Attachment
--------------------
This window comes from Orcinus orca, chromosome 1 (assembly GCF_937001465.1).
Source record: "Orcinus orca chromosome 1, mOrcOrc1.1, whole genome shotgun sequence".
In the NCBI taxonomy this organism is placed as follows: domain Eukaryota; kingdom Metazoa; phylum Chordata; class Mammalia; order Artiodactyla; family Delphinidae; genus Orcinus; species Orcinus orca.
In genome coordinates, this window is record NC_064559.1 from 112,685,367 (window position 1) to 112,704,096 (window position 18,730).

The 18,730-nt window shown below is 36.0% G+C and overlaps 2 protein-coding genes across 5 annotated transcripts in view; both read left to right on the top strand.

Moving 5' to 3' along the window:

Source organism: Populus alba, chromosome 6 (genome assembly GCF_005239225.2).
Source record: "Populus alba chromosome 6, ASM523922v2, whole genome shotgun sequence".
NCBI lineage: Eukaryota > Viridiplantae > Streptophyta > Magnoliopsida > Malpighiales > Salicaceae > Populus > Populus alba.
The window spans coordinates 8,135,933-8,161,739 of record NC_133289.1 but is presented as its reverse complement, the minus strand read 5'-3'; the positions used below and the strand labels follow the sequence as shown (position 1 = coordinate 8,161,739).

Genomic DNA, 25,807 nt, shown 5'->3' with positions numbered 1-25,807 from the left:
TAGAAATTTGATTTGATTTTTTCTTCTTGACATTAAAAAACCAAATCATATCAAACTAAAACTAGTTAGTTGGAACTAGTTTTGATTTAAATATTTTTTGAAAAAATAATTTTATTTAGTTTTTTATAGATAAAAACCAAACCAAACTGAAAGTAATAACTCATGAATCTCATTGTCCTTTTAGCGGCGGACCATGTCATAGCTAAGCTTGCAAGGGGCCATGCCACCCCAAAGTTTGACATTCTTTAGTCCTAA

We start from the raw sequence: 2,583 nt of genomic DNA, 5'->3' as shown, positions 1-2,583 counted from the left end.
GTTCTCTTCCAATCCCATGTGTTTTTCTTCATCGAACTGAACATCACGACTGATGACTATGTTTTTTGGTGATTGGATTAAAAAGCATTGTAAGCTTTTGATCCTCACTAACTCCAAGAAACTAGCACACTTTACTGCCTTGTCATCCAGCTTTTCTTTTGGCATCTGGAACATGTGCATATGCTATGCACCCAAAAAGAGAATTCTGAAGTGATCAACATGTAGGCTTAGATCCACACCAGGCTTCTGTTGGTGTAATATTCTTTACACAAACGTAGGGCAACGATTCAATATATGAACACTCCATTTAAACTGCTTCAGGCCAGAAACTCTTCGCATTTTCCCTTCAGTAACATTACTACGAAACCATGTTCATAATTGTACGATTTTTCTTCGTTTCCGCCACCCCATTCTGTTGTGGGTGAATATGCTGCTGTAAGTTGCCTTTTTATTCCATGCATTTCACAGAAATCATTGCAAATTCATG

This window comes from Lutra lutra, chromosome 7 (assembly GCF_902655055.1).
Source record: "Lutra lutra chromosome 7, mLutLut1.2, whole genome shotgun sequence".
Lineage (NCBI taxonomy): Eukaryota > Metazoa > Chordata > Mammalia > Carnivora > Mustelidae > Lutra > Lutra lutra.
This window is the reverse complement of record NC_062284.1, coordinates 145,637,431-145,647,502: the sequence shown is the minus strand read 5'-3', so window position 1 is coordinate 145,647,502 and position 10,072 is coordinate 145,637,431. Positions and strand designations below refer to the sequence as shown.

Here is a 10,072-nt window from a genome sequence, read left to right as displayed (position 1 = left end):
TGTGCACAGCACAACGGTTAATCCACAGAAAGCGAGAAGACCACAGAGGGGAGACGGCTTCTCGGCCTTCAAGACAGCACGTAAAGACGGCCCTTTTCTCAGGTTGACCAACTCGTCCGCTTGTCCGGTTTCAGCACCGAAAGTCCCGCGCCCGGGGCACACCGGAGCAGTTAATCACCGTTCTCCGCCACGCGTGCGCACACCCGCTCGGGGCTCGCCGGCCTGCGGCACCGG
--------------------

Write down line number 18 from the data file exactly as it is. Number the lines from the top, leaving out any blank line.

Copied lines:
This window is the reverse complement of record NC_062284.1, coordinates 145,637,431-145,647,502: the sequence shown is the minus strand read 5'-3', so window position 1 is coordinate 145,647,502 and position 10,072 is coordinate 145,637,431. Positions and strand designations below refer to the sequence as shown.